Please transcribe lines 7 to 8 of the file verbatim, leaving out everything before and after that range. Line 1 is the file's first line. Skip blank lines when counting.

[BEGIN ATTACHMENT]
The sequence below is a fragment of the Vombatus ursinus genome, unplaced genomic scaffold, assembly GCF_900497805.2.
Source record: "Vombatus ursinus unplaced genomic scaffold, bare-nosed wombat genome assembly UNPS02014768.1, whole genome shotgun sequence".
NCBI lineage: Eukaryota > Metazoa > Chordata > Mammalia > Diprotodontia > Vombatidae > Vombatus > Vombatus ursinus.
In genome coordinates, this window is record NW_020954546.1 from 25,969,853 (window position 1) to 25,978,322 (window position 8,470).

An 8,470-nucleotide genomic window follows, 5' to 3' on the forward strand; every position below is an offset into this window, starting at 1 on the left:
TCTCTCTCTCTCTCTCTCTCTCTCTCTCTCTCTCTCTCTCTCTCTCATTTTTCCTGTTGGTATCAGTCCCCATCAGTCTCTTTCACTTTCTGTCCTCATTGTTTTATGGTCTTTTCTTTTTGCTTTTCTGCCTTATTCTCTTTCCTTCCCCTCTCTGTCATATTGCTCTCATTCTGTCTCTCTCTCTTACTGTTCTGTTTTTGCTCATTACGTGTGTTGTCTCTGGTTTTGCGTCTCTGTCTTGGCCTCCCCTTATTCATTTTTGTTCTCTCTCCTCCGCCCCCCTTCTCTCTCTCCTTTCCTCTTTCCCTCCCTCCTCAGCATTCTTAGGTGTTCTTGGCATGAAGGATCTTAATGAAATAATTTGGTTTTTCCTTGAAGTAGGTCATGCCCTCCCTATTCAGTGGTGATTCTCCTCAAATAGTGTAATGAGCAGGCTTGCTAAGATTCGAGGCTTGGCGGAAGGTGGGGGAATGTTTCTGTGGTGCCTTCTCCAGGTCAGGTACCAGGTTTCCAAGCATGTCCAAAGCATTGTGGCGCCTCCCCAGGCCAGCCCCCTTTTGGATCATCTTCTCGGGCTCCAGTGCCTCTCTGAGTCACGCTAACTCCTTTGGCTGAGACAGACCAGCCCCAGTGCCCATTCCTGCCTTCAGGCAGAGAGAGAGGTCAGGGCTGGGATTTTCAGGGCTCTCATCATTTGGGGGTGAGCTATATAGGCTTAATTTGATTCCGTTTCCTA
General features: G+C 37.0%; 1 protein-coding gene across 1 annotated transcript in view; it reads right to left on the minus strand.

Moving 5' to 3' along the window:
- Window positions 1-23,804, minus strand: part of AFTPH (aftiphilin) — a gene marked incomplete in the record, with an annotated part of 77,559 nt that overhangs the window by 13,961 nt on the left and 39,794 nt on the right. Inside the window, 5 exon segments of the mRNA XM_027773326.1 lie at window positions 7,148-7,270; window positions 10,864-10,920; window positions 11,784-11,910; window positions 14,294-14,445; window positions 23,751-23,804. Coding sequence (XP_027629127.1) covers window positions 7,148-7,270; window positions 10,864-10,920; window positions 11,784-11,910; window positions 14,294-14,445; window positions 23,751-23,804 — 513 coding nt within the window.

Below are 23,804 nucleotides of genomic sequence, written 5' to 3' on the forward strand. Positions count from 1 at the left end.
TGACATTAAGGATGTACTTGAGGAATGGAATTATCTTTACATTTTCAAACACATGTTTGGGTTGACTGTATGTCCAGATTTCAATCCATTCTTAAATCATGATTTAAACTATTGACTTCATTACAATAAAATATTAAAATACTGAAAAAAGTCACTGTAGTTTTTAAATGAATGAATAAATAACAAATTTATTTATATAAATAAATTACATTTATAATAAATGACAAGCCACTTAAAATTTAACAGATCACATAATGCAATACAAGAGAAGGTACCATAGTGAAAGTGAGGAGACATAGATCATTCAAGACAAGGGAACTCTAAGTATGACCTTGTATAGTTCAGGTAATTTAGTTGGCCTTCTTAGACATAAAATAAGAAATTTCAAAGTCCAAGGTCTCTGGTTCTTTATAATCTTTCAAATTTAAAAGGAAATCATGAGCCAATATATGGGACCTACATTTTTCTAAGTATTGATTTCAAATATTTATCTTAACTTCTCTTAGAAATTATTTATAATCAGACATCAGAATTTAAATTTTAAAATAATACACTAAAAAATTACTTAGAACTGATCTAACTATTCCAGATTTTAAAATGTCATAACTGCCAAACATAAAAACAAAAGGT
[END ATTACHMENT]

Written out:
General features: G+C 37.0%; 1 protein-coding gene across 1 annotated transcript in view; it reads right to left on the minus strand.

Moving 5' to 3' along the window: